Tuesday, November 10, 2009

The Hunter Chronicles (part 1)

The story of our life with Hunter began like this: my dear wife had been dropping hints during the first few years of our marriage that she wanted a dog. It wasn't going to happen during our time in seminary, but the hints became more frequent as we moved into a large parsonage in Wisconsin. There were times she walked into a dark, empty house with fear about what awaited her. With a dog, she wouldn't have to worry as much. When she called me upon entering our home while I was at work, I knew that she wasn't kidding around. Security is important.

I learned that getting a dog as a gift for my wife, either for a birthday, Christmas, or an anniversary wasn't going to fly--so I volunteered the idea of receiving a dog for my 30th birthday. Even though my dear wife wanted the dog, the dog would be mine. I don't recall how we decided to look for a Lab, but I think it had something to do with the size and temperament. I merely didn't want a yippy barking dog. Protection and security, but not dangerous to the household. We decided to go to the Waukesha County Humane Society to find our new family member, our first child, our training in team parenting. This was a new experience for me--my brothers and I never owned a dog in our childhood household--and I was a little bit afraid of dogs. I had German Shepherds and Dobermans in my neighborhoods as a child that terrified me. I also had relatives who owned dogs with temperaments not suited for children--a Poodle, a Chow, and some German Shepherds. I have memories of them growling behind closed doors near the bathroom, or nipping at me, or chasing after me in a yard, or savagely barking at me from behind a fence. For years I wanted nothing to do with dogs.

Hunter changed my attitude of dog fear rather quickly. One day I went to look at dogs on my own and found a dog that seemed interesting. Almost every dog in the Humane Society was barking or yipping or jumping up and down as I walked by. Cheyenne was a 5-year old female black lab. She wasn't barking in the cacophony of dog conversation, but she was active and excited to greet me in a playful way behind her cage. Cheyenne had been there awhile--I think I read somewhere that they keep dogs at that Humane Society for approximately two weeks (?) before they are euthanized. Cheyenne had been there for over a week. Her time seemed short. The Waukesha County Humane Society set up dog interviews for their prospective owners and had a few rooms to accommodate these interviews--an opportunity for owners to meet and interact with an animal. When my dear wife and I walked through the Human Society and saw Cheyenne again, we were both interested. We also notice one more dog who didn't bark. His name was Hunter, and he sat there, sitting down watching us walk by. He didn't jump, he didn't bark, he only looked at us. He was 2 years old--a beautiful Chocolate Lab. We thought we'd take a look at him as well.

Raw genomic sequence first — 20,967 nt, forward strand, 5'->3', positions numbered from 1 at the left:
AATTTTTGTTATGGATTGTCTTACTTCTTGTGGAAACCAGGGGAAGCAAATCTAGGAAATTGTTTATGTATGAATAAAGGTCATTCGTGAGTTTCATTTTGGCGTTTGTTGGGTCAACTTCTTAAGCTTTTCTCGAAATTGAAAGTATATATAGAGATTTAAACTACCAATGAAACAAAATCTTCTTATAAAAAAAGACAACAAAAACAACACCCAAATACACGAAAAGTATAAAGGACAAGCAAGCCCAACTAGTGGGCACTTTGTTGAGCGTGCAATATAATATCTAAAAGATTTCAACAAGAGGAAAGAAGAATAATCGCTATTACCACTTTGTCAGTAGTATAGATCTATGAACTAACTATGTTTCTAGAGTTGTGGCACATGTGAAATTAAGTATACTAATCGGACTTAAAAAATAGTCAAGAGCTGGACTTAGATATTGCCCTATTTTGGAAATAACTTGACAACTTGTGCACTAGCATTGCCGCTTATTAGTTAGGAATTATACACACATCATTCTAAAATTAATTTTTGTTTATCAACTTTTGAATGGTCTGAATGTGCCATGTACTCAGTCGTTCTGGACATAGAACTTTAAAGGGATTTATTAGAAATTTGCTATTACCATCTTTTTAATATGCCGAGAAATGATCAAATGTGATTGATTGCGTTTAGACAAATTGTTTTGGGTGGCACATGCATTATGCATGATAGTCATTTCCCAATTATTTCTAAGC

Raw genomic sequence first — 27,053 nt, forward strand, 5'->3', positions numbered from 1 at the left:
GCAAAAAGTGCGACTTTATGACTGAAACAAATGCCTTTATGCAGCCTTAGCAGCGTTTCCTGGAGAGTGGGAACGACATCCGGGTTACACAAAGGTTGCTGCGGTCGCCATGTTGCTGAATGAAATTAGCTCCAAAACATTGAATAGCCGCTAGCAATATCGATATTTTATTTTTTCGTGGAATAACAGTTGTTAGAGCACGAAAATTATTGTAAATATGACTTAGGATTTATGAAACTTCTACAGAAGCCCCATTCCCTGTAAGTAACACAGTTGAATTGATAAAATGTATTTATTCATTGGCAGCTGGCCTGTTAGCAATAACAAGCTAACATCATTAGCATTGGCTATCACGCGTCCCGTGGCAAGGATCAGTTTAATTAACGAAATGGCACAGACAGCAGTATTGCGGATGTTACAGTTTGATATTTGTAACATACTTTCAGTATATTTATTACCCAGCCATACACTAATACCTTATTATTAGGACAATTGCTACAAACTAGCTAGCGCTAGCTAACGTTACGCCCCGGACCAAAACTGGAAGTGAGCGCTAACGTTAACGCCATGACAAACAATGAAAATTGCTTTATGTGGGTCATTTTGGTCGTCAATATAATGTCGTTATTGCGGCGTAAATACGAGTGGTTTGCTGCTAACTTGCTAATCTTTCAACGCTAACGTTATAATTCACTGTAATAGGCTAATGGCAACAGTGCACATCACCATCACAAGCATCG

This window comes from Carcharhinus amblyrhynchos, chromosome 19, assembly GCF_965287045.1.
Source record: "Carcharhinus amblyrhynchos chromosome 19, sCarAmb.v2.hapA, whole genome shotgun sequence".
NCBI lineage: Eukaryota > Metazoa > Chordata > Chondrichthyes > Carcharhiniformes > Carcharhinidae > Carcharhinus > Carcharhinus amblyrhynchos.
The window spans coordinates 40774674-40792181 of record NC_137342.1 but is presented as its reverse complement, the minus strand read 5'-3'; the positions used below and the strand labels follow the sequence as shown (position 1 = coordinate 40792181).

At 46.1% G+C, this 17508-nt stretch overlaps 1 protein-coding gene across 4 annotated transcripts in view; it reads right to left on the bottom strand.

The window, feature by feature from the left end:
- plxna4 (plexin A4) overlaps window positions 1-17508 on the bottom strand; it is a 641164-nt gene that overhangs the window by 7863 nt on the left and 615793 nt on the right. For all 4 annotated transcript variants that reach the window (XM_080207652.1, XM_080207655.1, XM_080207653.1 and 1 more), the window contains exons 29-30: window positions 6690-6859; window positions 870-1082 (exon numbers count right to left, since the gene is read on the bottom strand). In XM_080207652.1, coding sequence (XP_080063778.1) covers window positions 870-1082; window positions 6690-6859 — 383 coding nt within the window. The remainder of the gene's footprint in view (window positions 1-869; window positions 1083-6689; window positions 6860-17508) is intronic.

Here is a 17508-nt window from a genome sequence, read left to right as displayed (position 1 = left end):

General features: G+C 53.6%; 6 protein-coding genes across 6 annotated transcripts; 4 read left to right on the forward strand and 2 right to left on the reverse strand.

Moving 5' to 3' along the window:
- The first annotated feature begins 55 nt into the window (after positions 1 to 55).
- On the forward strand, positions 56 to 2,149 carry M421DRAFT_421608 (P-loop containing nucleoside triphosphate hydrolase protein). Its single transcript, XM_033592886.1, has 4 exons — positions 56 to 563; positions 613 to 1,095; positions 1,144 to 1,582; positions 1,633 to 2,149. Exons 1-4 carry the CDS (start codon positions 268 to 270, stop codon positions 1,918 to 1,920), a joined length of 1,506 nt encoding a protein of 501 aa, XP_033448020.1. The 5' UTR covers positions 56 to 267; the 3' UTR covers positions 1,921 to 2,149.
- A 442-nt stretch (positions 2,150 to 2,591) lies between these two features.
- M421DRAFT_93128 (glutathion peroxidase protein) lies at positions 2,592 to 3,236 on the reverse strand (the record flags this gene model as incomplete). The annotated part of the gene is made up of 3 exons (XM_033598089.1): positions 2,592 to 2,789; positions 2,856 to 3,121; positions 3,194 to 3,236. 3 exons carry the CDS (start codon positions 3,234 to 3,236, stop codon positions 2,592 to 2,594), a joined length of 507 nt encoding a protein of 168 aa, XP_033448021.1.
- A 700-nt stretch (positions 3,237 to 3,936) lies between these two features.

Cheyenne came into the interview room first and was a nice dog, very playful and energetic. I can't say we were particularly drawn to her. Hunter came in the room next, gave us each a little bit of a sniff, curled up in a compact ball and laid down in between our chairs in the room. We knew Hunter was the dog for us. After a two day waiting period, Hunter joined our family on April 30, 2000. We bought him a few accessories--a large burgundy dog bed, a leash, a collar, some good food (Eukaneuba), and some chew toys. He was always sad to see us leave the house, and exceedingly excited to see us return from wherever life took us, almost singing every time we were reunited. We originally set up his bed in a spare room near our bedroom, but quickly learned that he wanted nothing to do with separation--he wanted to be as near to us as possible. We placed his bed near ours--sometimes that wasn't even good enough--on chilly evenings he would move his way from the drafty floor to inside our bed. He wanted to be by our side--a common theme for his behavior and how he became a part of the family.

As I remember the details of Hunter becoming part of the family, I remember another young man, about my age, carrying a dog and sobbing as I sat waiting to talk to someone from the Humane Society. It was clear the young man was giving up his dog because he couldn't care for him anymore. This appeared to be a normal occurrence--we were Hunter's third owners before he turned 3 years old. His previous owners both wrote they didn't have time to take care of him anymore. My dear wife reminded Hunter that we were going to be his "forever family." I wonder if he knows that. We were brought together for a reason. I've learned much from Hunter. This morning as we took a longer walk in the woods than normal, I realized how much more I have to remember. These days have been devoted to remember someone who has been in our family longer than our children. I don't know how long The Hunter Chronicles will be, but the memories are filling a blog library. Such is life with my first dog. I am continually awed by my relationship with God's creation--and Hunter expanded that understanding.

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